A series of simulations over ten days –between 2 and 12 of July 2006– was carried out, on a 2000 km² domain (20-km horizontal resolution) centered at 20°N and 7°E, 62 levels were used on the vertical resolution starting at 30 m above the ground.
Large dust uptakes were observed to be associated with the leading edge of the monsoon flow and to be transported southward above the monsoon layer during the 3 days of flight, with a dust concentration reaching 2000µg/m3.
MesoNH simulations show dust emission to be associated with the harmattan flow which is not the case in the lidar observations, this disagreement between model and lidar observations is probably due to the boundary layer parametrization in the model.

Numerical Modelling of Saharian dust impact on the atmospheric dynamics in the Bodele depression.

D. Bou karam(1), C. Flamant(1), P. Tulet(2), J.-P. Chaboureau(3) , R. Washington(4), M. Todd(5)

(1)Service d’Aéronomie / IPSL, Paris, France
(2)Météo-France, CNRM/GMEI, Toulouse, France
(3)Laboratoire d’Aérologie, UPS and CNRS, Toulouse, France
(4)Oxford University Centre for the Environment, University of Oxford, UK
(5)Department of Geography, University College London, UK

The historical record suggests that the Bodélé depression is a remarkably strong dust source on a global scale and it has been active for several hundred years. This region is undoubtedly the most intense dust source in the world [Prospero et al., 2002]. It is a unique dust source due to its location at a bottle neck of two large magmatic formations that serves as a ‘wind lens’, guiding and focusing the surface winds to the Bodélé depression. In the winter, the low level jet resulting from the constriction between the Tibesti and Ennedi massifs is responsible for the large dust loads observed by satellite, averaging more than 0.5Tg per day on 40% of the winter days [Koren et al, 2006 and Washington et al, 2006 ]. During the Bodélé Dust Experiment (BodEX) which took place in March 2005, mass flux of dust emission was estimated to be approximately 1.2Tg per day [Todd et al., in press].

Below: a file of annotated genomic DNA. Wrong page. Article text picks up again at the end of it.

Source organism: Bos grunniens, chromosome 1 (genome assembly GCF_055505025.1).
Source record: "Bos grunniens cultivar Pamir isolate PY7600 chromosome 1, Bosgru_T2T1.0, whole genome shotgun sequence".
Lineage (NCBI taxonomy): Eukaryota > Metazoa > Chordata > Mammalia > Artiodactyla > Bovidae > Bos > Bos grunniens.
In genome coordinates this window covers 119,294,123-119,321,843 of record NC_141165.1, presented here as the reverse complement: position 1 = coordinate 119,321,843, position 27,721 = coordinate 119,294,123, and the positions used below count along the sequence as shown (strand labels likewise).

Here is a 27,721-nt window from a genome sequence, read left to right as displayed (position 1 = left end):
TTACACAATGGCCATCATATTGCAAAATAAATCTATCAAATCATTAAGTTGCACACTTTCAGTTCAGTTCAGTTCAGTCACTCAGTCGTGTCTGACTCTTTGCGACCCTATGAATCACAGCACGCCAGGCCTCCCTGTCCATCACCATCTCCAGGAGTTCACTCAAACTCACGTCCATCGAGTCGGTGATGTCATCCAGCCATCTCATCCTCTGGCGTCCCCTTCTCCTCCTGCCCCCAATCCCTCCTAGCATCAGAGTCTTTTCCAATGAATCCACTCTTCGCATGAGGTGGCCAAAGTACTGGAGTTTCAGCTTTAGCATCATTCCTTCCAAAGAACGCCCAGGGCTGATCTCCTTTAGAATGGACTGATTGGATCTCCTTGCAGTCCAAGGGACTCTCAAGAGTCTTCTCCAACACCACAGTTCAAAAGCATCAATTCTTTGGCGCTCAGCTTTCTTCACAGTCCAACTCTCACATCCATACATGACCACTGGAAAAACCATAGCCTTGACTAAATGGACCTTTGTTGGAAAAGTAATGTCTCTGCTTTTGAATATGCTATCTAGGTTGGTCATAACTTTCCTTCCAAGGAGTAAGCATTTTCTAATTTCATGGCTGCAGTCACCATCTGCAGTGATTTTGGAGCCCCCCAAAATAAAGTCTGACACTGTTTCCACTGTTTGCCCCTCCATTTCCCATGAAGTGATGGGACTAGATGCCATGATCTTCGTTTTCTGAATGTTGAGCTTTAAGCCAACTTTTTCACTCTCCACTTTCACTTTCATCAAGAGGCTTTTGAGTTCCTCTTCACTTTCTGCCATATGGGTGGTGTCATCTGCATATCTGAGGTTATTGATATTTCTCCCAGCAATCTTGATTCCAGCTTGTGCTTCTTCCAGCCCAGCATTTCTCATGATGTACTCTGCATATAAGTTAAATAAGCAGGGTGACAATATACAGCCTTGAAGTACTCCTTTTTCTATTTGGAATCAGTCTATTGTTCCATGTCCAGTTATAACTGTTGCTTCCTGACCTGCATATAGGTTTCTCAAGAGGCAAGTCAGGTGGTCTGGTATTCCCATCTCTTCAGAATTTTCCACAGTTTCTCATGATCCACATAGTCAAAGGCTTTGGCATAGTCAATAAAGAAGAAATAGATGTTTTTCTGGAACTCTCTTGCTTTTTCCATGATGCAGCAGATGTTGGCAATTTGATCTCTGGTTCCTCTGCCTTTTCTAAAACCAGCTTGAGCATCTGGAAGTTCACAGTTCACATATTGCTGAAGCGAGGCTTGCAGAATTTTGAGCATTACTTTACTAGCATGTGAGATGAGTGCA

In this presentation, the dynamics associated with the dust emission in this region, are analysed by means of observations and numerical modelling. Our goal is to evaluate the direct radiative effect of the aerosols lofted in this source area and the effects of this on the planetary boundary layer thermodynamics in the region using a combination of mesoscale simulations (model Meso-NH) and ground-based measurements acquired in the framework of BodEX.

MesoNH is a regional model initialized by and nudged with ECMWF analyses, including a prognostic dust scheme allowing feedback studies between dynamics and radiation [Grini et al., 2006], and a dust emission box model,  the Dust Entrainment And Deposition (DEAD) model [Zender et al., 2003] which is implemented as a component of the MesoNH. DEAD describes dust sources and sinks while dust advection and diffusion are quantified by the transport processes and methods used in the host model.

A series of simulations covering the whole BodEX period was carried out, on a 2000 km2 domain (20-km horizontal resolution). A nested domain (5-km resolution) was also implemented and has been activated on days when large dust events were observed (March 4 and 9 to 12). The 20-km resolution domain is centered at 16°53′ N, 18°33′ E which is the position of the site of observation, 72 levels were used on the vertical resolution starting at 10 m above the ground. The nested domain was centered at 17°40’N and 19°70’E, and also used 72 levels.

With the aim of better understanding the connection between the various processes concerned, and to evaluate the role of each one, we carried out 3 types of simulations: a simulation without dust aerosols, a simulation with prognostics dust aerosols, and a simulation with the characteristcs properities of the dust aerosols as measured during BoDEx. The 3 simulations were evaluated against the BoDEx data. For that purpose, surface measurements of meteorological parameters at 2m height (including temperature, wind speed, humidity, solar UV radiation and air pressure), and measurements of aerosols optical properities like aerosol optical depth and dust size distribution, were used.

Maximum wind speeds are underestimated by the model with a 2m/s difference approximatively, while the spatio-temporal evolution of dust cloud and daytime temperature at 2m are reasonably well reproduced.